Past governments made only rhetorical promises to separate the judiciary from the executive to appease legitimate yet popular demand for a constitutionally entrenched independent judiciary. The maintenance of a dependent judiciary helped the executive to commit illegal and unconstitutional acts with judicially endorsed immunity. The constitutional history of Bangladesh is littered with examples from fourth to seventh constitutional amendments and many in-between. The judiciary itself also played a restraining pliant role by abdicating its own powers and independence to the executive at the testing times of constitutional crises and emergencies. Being under the de facto control of the executive, the judiciary became an integral part and served the political interests of the ruling executive, rather than an independent judicial organ of the Republic. The reintroduction of the parliamentary government in 1991 made only cosmetic changes that ensured judicial independence to continue under the control of the executive. The public appreciation of judicial independence, impartiality, and transparency in judicial decision-making suffered from confidence crisis. Judicial independence is not a privilege for the judges. Rather it is meant to be a safeguard of the freedom and rights of all citizens under the rule of law. Greater judicial independence thus calls for specific measures to maintain and enhance public trust and confidence in the judiciary. The domineering culture of executive control and influence over the constitutional imperative of the separation of power has so far militated against the creation of an independent judiciary in Bangladesh.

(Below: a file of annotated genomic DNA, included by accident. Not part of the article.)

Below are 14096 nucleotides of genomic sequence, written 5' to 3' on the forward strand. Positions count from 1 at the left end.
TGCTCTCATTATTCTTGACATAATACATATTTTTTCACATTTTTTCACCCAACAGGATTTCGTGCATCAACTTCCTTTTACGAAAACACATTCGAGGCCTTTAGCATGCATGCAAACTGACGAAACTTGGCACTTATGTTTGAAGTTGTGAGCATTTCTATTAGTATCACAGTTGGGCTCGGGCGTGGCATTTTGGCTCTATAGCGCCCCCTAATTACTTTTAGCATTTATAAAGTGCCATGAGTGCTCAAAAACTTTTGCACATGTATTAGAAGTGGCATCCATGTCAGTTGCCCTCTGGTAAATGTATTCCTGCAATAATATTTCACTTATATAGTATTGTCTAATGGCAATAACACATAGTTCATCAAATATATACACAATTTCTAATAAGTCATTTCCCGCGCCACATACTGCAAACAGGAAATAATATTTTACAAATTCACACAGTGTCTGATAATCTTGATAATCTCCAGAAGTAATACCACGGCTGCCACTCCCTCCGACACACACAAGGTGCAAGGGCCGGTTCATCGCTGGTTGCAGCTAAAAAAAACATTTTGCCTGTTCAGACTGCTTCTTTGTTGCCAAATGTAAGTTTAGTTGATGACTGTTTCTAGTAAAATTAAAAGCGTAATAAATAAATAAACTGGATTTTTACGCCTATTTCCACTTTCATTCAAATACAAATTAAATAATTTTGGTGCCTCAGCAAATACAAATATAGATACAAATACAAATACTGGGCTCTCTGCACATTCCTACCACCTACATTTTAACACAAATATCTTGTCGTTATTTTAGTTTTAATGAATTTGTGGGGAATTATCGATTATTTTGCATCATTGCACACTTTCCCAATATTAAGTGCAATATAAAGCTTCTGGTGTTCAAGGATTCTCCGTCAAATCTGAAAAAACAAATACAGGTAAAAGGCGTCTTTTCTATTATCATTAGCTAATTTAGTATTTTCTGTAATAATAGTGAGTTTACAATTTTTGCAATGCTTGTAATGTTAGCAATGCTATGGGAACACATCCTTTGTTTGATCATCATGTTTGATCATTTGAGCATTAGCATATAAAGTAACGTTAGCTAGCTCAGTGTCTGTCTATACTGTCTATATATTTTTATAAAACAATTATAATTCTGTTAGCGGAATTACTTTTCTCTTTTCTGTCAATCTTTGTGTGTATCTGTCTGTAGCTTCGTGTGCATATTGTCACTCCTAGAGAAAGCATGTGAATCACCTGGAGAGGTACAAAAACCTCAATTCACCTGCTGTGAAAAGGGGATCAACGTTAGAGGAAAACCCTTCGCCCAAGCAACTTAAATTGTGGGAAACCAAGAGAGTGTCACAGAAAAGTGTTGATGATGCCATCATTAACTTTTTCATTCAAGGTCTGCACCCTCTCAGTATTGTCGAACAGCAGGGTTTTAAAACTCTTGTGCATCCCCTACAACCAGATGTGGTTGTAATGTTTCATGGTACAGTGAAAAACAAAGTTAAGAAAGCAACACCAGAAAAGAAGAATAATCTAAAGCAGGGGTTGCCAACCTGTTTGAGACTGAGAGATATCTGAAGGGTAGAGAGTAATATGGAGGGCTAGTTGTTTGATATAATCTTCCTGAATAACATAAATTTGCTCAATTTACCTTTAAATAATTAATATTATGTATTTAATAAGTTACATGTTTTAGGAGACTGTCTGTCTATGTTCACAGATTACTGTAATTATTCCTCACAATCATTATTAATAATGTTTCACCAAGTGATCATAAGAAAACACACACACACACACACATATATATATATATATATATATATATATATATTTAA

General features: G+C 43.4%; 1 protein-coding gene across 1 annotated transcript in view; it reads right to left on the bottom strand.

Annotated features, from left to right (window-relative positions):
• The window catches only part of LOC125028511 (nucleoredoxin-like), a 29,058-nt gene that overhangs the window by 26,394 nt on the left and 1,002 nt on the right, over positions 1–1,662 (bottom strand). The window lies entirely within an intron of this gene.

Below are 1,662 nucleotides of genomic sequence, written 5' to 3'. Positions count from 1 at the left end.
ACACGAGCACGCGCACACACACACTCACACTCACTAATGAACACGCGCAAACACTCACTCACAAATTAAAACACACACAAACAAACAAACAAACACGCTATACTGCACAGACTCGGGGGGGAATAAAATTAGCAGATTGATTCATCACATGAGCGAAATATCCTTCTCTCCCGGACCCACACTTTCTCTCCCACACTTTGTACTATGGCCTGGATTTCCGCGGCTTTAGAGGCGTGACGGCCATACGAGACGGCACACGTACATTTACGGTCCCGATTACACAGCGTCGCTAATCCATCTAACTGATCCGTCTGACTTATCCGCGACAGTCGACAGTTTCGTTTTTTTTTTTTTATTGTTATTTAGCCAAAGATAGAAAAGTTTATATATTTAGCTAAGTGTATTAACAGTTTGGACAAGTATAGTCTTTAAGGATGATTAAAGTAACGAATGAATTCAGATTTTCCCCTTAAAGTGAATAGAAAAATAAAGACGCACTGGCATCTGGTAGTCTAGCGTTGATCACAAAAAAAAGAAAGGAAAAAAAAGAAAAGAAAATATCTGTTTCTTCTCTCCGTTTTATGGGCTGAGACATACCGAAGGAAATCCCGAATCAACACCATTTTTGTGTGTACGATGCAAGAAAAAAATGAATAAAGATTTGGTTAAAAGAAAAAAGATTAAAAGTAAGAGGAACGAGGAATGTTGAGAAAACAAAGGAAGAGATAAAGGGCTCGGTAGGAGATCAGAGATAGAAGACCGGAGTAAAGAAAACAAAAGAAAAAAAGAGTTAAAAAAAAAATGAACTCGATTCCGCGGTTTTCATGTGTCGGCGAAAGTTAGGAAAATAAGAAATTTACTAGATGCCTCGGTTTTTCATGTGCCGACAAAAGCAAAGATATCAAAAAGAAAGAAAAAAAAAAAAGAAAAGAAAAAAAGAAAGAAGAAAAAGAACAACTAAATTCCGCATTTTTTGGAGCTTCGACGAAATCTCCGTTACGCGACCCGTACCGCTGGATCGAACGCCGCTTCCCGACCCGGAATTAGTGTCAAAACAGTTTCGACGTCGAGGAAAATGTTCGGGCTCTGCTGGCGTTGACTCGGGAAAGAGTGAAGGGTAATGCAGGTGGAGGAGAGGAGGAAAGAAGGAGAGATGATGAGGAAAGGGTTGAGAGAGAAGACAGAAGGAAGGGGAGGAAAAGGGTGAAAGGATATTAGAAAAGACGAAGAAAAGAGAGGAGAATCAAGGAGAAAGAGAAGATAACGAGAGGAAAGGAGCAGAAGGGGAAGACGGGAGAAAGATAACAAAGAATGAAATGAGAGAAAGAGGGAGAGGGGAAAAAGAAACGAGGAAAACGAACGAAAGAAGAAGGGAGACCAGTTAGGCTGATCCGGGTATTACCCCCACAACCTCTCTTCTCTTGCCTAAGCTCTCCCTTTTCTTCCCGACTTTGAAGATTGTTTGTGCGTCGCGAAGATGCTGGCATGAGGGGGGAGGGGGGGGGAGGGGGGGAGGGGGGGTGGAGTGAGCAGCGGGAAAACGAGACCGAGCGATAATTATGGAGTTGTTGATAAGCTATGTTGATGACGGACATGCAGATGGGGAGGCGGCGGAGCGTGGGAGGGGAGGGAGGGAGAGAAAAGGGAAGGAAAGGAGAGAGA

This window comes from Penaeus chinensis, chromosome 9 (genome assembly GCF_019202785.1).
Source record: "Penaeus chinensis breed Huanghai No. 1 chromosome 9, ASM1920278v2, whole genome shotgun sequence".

The judicial independence under the present government appears to be a rollercoaster ride. There have been developments indicative of the judiciary starting gradually to drift apart from its previous pliable role to assume its role as the guardian of the Constitution. This is not to assert that the clout of the executive over the judiciary has dissipated altogether but weakened. There are instances of executive attempts to reclaim and regain control over the judiciary. The lower judiciary remains under the tight control of the executive, which still can transfer a lower court judge after the completion of trial proceeding and before pronouncing judgment only to initiate further proceedings to prolong the trial under a new judge, as precisely occurred in General Manjoor killing case ongoing since February 1995 in which General Ershad, special envoy of the Prime Minister, has allegedly been one of the prime suspects (The Daily Star, 25 February 2014 and Gulf Times 11 February 2014). The underlying- purpose of such executive act does not necessarily serve the interest of expeditious justice and reducing the backlogging, but may provide consequential short-term protection to the accused from potential adverse judgment. The 16th Amendment to restore the 1972 constitutional power of Parliament to impeach SC judges under dubious conditions is another example. The permeating executive control and unwillingness to relinquish control and influence on the judiciary is still being felt under the incumbent government.